Technology companies led a broad slide for stocks Monday on Wall Street, handing the market a downbeat start to the month after notching strong gains in November.
Industrial, communication services and financial stocks also accounted for a big share of the sell-off. Energy stocks notched the biggest gain, aided by a 1.4 percent increase in the price of U.S. crude oil. Bond yields rose.
Trade tensions flared with China’s diplomatic retaliation for U.S. support of protesters in Hong Kong, putting investors in a selling mood. The selling accelerated after the U.S. government issued weak manufacturing and construction spending reports.
Wall Street has been hoping the world’s two biggest economies can make progress toward at least stalling new tariffs scheduled for Dec. 15 on $160 billion worth of Chinese products, including smartphones and laptops. The latest friction between Washington and Beijing could hamper that progress.
The S&P 500 index fell 27.11 points, or 0.9 percent, to 3,113.87. The Dow Jones Industrial Average dropped 268.37 points, or 1 percent, to 27,783.04.
The Nasdaq lost 97.48 points, or 1.1 percent, to 8,567.99. The Russell 2000 index of smaller company stocks gave up 16.92 points, or 1 percent, to 1,607.58.
Bond prices fell. The yield on the 10-year Treasury note rose to 1.82 percent from 1.77 percent late Friday.
The stumbling start to December is a departure from the market’s strong performance last month. The S&P 500 closed out November with its best monthly gain since June. Last week also marked the benchmark index’s seventh weekly gain in eight weeks. In that time span, the S&P 500, Dow Jones Industrial Average and Nasdaq each set multiple record closing highs.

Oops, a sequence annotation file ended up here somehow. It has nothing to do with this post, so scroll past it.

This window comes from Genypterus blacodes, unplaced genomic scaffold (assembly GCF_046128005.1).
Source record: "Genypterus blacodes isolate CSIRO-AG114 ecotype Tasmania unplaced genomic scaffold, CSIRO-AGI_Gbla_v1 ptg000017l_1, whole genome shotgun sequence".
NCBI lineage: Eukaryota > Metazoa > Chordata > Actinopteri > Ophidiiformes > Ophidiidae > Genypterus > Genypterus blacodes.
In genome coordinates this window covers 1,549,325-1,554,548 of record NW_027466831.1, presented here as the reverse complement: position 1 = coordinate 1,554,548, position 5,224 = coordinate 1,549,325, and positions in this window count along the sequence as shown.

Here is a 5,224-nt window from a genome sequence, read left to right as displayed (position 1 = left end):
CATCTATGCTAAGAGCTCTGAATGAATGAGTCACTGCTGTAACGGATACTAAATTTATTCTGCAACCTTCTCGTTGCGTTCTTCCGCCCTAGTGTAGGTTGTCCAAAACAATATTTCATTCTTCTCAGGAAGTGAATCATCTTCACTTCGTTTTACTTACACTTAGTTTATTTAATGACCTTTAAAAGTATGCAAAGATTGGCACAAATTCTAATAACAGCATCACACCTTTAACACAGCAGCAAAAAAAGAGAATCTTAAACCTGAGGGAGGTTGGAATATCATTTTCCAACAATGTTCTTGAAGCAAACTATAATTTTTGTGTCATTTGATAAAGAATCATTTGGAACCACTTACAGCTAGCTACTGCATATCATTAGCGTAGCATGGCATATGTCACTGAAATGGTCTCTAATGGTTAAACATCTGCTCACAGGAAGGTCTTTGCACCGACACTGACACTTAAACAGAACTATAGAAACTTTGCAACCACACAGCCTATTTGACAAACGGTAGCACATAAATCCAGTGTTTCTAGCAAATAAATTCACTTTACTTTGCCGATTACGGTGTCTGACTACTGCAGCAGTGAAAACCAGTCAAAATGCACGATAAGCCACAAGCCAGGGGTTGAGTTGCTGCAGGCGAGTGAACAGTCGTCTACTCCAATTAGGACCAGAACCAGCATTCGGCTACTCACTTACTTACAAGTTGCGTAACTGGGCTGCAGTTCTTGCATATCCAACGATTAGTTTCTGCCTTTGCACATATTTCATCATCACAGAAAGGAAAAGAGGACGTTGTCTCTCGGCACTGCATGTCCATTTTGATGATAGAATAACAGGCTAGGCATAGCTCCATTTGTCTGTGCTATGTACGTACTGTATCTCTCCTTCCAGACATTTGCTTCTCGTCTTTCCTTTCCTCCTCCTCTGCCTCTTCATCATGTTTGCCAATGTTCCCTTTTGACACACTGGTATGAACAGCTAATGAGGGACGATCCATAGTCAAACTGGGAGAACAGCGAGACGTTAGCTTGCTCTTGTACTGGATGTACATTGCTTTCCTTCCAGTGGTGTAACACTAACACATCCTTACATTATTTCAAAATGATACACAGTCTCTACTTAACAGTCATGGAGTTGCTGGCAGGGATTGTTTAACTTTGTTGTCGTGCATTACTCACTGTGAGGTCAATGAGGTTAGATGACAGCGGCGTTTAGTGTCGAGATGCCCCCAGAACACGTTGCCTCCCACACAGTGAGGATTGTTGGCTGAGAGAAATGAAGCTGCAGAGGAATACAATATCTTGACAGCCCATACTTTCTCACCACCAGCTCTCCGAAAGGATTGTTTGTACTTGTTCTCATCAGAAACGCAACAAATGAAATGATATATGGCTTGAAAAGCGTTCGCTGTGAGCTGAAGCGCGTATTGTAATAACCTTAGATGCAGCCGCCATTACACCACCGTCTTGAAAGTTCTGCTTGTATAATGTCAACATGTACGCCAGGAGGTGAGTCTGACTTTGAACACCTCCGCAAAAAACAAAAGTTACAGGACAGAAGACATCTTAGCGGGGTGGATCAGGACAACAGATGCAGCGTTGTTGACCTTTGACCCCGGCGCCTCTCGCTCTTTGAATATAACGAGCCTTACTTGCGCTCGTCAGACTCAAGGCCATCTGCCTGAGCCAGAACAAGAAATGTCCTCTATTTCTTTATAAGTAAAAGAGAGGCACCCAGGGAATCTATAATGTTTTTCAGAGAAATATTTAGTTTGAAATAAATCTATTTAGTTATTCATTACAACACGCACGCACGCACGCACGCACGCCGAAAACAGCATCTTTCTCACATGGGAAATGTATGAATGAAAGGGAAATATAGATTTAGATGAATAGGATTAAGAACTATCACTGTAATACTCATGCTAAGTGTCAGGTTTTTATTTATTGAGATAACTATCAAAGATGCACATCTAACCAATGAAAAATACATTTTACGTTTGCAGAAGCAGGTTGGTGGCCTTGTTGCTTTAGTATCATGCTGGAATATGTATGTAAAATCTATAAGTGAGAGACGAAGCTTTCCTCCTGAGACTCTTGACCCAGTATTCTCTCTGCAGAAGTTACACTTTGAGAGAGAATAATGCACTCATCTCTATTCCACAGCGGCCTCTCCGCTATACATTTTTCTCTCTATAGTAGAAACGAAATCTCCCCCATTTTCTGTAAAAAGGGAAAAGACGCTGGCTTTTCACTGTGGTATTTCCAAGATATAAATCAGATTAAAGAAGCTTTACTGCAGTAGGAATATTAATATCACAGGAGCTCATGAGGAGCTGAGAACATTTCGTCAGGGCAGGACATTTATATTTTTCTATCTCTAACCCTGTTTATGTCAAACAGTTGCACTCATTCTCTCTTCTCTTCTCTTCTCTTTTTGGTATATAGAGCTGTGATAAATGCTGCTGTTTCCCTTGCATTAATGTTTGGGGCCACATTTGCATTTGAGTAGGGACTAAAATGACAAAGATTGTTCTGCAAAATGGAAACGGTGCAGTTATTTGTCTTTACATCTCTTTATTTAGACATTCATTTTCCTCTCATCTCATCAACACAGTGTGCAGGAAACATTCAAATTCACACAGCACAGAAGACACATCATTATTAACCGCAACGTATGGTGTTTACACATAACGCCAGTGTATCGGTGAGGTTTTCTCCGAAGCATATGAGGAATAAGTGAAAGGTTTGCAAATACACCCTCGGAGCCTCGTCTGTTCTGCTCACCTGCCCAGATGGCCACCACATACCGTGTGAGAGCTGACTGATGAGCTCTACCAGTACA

Investor optimism the U.S. and China were nearing a trade deal helped spur the market’s milestone-setting run this fall, lifting it from a summer slide brought on by recession fears and uncertainty over trade.
The negotiations to end the longstanding trade war could face a tougher path this month following a flareup over Hong Kong, however.
China said Monday it will suspend U.S. military ship and aircraft visits to the semi-autonomous territory and sanction several American pro-democracy groups in retaliation against Washington for enacting into law legislation supporting anti-government protests.
The law, signed last Wednesday by President Donald Trump, mandates sanctions on Chinese and Hong Kong officials who carry out human rights abuses and requires an annual review of the favorable trade status that Washington grants Hong Kong.
In other trade developments, President Trump on Monday accused Argentina and Brazil of hurting American farmers through currency manipulation and said he’ll slap tariffs on their steel and aluminum imports to retaliate.
Both South American nations were among a group of U.S. allies that Trump had exempted from steel and aluminum tariffs in March 2018. United States Steel climbed 4.2 percent and AK Steel rose 4.7 percent after Trump’s remarks.
New data on manufacturing and construction spending also helped drag stock indexes lower Monday.